One thing that has thrived in the garment industry during the Covid-19 pandemic: Forced labor.
Not only has the ongoing health crisis made it more challenging for brands to root out modern slavery in their global supply chains, but early reactions such as canceled orders and withholding payment for goods are likely to have exacerbated many of its underlying boosters, including poverty, inequality and unemployment, according to a new policy brief published Wednesday by the Modern Slavery & Human Rights Policy and Evidence Centre.
“Demand volatility has been extremely high during the pandemic,” said Jo Meehan, senior lecturer in strategic purchasing at the University of Liverpool Management School, who led the Centre’s project on the impact of Covid-19 on the management of supply chains. “It acts as a driver of modern slavery as it erodes profits, encourages the use of temporary and precarious workers, and destabilizes capacity in supply markets.”
Government responses to Covid-19, too, have left workers in the lower tiers of the value chain more vulnerable to exploitation. Though national and regional lockdowns have been necessary to stem the tide of infection, they have also hampered standard due-diligence activities, shuttered businesses and slashed incomes, leaving children, migrant workers and women easy targets, the policy brief noted. This “heightened vulnerability” could persist for up to three years in low- and middle-income countries, especially since lawmakers are more likely to prioritize spending on pandemic recovery.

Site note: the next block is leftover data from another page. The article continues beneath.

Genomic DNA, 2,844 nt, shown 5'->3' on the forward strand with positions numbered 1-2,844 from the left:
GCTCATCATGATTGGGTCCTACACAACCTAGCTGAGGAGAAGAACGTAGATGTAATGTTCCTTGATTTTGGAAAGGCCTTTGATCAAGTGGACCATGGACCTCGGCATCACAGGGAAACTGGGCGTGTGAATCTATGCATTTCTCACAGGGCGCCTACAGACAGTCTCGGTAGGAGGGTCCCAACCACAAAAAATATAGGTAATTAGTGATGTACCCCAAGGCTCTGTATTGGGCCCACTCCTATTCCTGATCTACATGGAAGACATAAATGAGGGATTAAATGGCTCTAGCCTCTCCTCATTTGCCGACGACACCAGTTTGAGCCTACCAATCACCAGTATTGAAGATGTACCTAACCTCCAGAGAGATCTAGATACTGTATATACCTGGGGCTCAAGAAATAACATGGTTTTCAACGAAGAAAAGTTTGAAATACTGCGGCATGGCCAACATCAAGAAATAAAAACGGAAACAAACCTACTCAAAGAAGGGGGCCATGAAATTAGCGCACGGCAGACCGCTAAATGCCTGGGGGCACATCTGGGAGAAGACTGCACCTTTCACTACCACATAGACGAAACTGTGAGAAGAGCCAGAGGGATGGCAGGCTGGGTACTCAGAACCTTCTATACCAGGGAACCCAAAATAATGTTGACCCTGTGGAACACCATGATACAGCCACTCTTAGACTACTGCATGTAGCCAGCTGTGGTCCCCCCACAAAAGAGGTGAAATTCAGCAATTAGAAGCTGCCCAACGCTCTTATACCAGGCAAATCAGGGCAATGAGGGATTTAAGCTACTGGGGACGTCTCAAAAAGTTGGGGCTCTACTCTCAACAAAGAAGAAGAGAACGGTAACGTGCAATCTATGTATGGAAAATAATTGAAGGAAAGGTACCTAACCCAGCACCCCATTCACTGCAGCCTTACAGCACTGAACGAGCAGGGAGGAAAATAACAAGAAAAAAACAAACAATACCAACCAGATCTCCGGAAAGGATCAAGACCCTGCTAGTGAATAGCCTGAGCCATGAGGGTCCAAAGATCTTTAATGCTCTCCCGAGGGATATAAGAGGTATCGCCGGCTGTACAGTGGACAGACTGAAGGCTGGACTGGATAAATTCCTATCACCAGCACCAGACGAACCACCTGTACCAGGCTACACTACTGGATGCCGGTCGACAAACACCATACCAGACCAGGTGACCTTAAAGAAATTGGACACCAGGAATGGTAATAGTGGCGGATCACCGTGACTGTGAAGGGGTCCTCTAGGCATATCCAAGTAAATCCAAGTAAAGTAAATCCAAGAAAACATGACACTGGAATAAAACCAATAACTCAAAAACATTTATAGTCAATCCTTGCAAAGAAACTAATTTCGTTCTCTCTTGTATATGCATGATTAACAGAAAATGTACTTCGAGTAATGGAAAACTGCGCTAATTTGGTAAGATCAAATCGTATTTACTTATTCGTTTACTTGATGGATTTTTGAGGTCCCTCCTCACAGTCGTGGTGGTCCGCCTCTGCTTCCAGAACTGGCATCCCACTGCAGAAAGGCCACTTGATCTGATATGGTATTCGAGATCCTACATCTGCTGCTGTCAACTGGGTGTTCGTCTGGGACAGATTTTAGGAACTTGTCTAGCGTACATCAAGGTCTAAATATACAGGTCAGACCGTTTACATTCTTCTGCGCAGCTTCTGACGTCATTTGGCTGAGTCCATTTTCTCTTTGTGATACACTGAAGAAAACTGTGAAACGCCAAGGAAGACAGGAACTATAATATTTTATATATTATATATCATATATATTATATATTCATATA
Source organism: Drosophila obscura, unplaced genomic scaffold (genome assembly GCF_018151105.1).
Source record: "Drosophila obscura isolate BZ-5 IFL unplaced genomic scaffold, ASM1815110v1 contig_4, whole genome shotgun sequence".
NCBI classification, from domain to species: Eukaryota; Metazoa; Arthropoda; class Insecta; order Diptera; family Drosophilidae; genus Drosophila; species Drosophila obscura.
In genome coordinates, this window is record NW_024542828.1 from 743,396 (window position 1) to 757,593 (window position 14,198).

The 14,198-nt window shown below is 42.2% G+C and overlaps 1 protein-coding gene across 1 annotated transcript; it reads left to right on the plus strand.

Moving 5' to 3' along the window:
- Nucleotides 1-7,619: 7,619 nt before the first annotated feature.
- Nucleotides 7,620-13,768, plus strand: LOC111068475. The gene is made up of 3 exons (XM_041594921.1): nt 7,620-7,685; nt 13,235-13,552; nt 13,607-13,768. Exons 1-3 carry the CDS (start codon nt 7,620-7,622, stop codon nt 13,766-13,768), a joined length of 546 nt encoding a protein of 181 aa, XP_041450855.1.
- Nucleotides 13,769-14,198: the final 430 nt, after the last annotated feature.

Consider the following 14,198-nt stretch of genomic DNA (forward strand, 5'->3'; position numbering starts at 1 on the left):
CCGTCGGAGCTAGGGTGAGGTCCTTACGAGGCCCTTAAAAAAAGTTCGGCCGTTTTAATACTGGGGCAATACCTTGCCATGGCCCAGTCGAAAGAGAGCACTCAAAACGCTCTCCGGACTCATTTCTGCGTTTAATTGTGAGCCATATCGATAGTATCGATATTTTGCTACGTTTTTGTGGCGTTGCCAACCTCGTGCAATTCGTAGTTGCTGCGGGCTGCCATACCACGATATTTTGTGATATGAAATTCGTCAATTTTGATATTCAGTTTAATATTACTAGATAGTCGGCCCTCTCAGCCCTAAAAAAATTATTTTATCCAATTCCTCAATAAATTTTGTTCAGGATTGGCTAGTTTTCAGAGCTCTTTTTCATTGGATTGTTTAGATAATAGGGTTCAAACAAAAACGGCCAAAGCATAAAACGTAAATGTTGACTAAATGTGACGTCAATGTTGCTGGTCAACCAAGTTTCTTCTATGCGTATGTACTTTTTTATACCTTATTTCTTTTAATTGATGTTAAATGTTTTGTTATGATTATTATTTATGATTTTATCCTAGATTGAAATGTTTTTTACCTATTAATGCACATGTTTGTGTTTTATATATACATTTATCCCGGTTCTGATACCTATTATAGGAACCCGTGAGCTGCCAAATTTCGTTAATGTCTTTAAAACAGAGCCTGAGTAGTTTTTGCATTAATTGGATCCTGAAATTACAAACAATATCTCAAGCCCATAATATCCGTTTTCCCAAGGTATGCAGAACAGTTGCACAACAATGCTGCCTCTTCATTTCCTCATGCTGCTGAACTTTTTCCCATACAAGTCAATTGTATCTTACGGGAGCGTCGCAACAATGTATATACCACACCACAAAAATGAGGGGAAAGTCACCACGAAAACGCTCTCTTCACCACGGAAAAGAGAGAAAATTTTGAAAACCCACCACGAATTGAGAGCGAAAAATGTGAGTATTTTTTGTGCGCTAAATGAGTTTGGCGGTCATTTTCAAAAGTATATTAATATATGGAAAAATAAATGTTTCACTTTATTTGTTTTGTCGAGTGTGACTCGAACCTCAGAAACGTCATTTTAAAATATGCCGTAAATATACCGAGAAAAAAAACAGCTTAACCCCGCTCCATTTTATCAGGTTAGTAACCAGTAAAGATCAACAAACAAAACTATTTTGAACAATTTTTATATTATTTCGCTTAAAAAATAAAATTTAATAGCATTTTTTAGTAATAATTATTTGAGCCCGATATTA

A previous analysis by the Centre found that many workers in Ethiopia, Honduras, India and Myanmar saw steep declines in wages, deteriorating working conditions and indicators like verbal abuse, threats and intimidation at work, and limits on their freedom of movement, which they had not experienced prior to the pandemic. The dynamics were the same for workers who remained in the same jobs with no changes to their employment status, as well as those who were reemployed after their old contracts were terminated during the pandemic, typically with worse working conditions and lower pay.
Brand responses in a “handful of cases,” such as the provision of direct cash support for workers, advance payments for suppliers, grievance systems with robust remediation and flexibile delivery times have “upheld decent work,” the Centre said. More often than not, however, brands have acted to protect their own bottom lines by invoking force majeure clauses, demanding discounts from suppliers, paying suppliers late or not at all and refusing to engage with factories.
The overwhelming evidence that Covid-19 has worsened exploitation in global supply chains should serve as a “wake-up call” for businesses, said Owain Johnstone, the Centre’s partnership manager.
“The pandemic has highlighted the complexity and fragility of many supply chains and reinforced the link between the lack of visibility over supply chains and the vulnerability of workers to modern slavery,” he said. “More transparent, resilient supply chains are better for business and better for workers.”
‘Laundering’ forced-labor cotton
Indeed, enhanced supply-chain mapping will be critical to prevent goods made with forced labor from slipping through the cracks, according to Laura Murphy, professor of human rights at Sheffield Hallam University’s Helena Kennedy Centre for International Justice.